# Use MPC with Extended State Observer to Reject Unmeasured Output Disturbances

This example shows how to combine MPC with an extended state observer to reject unmeasured disturbance at the plant output.

### Understand Built-In Disturbance Rejection of MPC Controller

Given initial states and a sequence of control actions, a dynamic model can be used to describe the behavior of the plant across the prediction horizon. Based on this dynamic model, an MPC controller can find an optimal control sequence that minimizes reference tracking errors and reduces control efforts by solving a constrained optimization problem at each control interval.

For this example, define a continuous-time, single-input, single-output linear plant with two states.

G = ss([-2 1;-9.7726 -1.3863],[0;1],[0.5 0],0);

Design a linear MPC controller for reference tracking with a sample time of 0.1 second.

Ts = 0.1; c = mpc(G, Ts);

-->"PredictionHorizon" is empty. Assuming default 10. -->"ControlHorizon" is empty. Assuming default 2. -->"Weights.ManipulatedVariables" is empty. Assuming default 0.00000. -->"Weights.ManipulatedVariablesRate" is empty. Assuming default 0.10000. -->"Weights.OutputVariables" is empty. Assuming default 1.00000.

For this example, also assume that the plant is derived by linearizing a nonlinear plant around a specific operating point. Specify the state, input, and output values of the operating point in MPC as its nominal values.

x0 = [1.6931; 4.3863]; u0 = 7.7738; y0 = 0.5; c.Model.Nominal.Y = y0; c.Model.Nominal.U = u0; c.Model.Nominal.X = x0;

By default, the MPC controller provides a built-in mechanism to help reject unmeasured output disturbance. Specifically, this mechanism consists of a default output disturbance model that has integrators with a dimensionless unity gain added to some or all of its outputs. To study how MPC reacts to modeling errors and unmeasured disturbances, disable this mechanism by setting the output disturbance model to an unit gain.

% Remove default output disturbance model. setoutdist(c,"model",tf(0));

As a consequence, the plant used for simulation is identical to the prediction model. Simulate a 5-second closed-loop response that tracks a step change of 0.1 in the reference output.

% Set number of steps for simulation time of 5 seconds. SimulationSteps = 51; % Define Reference signal. ref = y0+0.1*ones(SimulationSteps,1); % Run closed-loop simulation. [y, t] = sim(c,SimulationSteps,ref);

-->Converting model to discrete time. -->"Model.Noise" is empty. Assuming white noise on each measured output.

Plot the closed loop response.

plot(t,ref,t,y); xlabel('time'); title('Closed-Loop Response'); legend('ref','y');

Since the MPC prediction model and the plant used for simulation are identical, the controller is able to bring plant output to its new reference value, achieving zero steady state error.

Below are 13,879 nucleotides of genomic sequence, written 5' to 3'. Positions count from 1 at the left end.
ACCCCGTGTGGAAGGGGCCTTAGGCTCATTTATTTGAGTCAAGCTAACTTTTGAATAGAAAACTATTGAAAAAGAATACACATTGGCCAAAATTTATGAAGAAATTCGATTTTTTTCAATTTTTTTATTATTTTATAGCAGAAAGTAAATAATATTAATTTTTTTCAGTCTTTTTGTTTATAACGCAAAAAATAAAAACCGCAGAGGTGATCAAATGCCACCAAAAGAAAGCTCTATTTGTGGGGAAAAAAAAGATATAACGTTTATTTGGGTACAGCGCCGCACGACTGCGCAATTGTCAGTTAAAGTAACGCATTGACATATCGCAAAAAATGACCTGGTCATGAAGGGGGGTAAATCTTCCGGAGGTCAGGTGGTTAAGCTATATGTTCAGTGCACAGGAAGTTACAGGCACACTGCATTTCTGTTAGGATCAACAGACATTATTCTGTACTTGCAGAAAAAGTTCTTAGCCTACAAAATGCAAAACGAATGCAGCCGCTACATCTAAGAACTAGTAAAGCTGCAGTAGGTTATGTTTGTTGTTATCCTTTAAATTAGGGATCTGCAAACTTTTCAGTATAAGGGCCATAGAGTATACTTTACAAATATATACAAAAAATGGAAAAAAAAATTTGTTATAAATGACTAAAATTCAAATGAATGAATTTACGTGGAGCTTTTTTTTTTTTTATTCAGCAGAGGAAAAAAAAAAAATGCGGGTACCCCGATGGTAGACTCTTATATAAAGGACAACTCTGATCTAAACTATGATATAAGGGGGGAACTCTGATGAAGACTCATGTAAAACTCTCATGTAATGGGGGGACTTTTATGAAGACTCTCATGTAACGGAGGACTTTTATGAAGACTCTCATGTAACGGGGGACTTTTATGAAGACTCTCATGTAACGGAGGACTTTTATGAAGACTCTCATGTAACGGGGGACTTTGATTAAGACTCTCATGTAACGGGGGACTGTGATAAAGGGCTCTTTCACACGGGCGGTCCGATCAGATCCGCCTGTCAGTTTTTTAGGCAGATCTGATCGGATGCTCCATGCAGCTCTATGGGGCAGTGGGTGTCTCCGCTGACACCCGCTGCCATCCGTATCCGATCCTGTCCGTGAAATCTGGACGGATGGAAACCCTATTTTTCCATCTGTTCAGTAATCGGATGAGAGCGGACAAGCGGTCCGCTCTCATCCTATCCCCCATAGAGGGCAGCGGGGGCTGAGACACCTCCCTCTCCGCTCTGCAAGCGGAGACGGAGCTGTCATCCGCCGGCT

In the real world, however, modeling errors are likely. To examine the impact of modeling error on the closed-loop performance, set the plant used for simulation to G*2 (a different DC gain).

% Get default simulation options object. opt = mpcsimopt; % Specify plant used for simulation. opt.Model = G*2; % Run closed-loop simulation. [y, t] = sim(c,SimulationSteps,ref,opt);

-->Converting model to discrete time.

Plot the closed loop response.

plot(t,ref,t,y); xlabel('time'); title('Closed-Loop Response'); legend('ref','y');

Because of the modeling error, the plant output now has a nonzero steady-state error.

Consider now another scenario where instead of a modeling error, you have a constant unmeasured output disturbance occurring at the plant output. Simulate this scenario to see how the controller handles disturbances. The reference signal remains unchanged.

% Create simulation options object. opt = mpcsimopt; % Specify output disturbance of 0.1. opt.OutputNoise = 0.1; % Display measured plant output (disturbance included). opt.ShowOutputNoise = true; % Define reference signal. ref = y0*ones(SimulationSteps,1); % Perform closed-loop simulation. [y, t, u, x_plant] = sim(c,SimulationSteps,ref,opt); plot(t,ref,t,y); xlabel('time'); title('Closed-Loop Response'); legend('ref','y');

The controller is not able to keep the output at its reference value, that is, it fails to reject the output disturbance. This is not surprising because MPC is not aware of the existence of the disturbance. Since the built-in Kalman filter accurately estimates the plant states, MPC maintains the output of the plant model at the reference of 0.5 even though the real plant output is 0.6.

Display the output of the MPC internal plant model at the end of simulation.

G.C*(x_plant(end,:)'-x0)+y0

ans = 0.5000

In summary, you have two choices to achieve disturbance rejection with MPC:

If MPC knows about what kind of disturbance is expected and the disturbance is estimated at run time, MPC should be able to reject it;

If MPC does not have any knowledge of the disturbance, you must implement an additional disturbance rejection mechanism to assist MPC.

The remaining part of this example shows how to use the Extended State Observer block from Simulink® Control Design™ to work with MPC for disturbance rejection.

### MPC with Extended State Observer

For MPC to perform disturbance rejection, it must know about the disturbance and how it impacts the plant. One general way to do this is to use a disturbance model to describe the nature of the disturbance, augment the plant model with the disturbance model, and then use state estimation techniques to provide states of the overall model at run time. For example, if you expect a step-like disturbance occurring at the plant output, the disturbance model is simply an integrator whose input is white noise with zero mean and variance one. The output of the integrator reflects the estimated disturbance amplitude at run time. Since MPC ensures that the sum of the plant model output and the disturbance model output track the reference signal, it achieves disturbance rejection.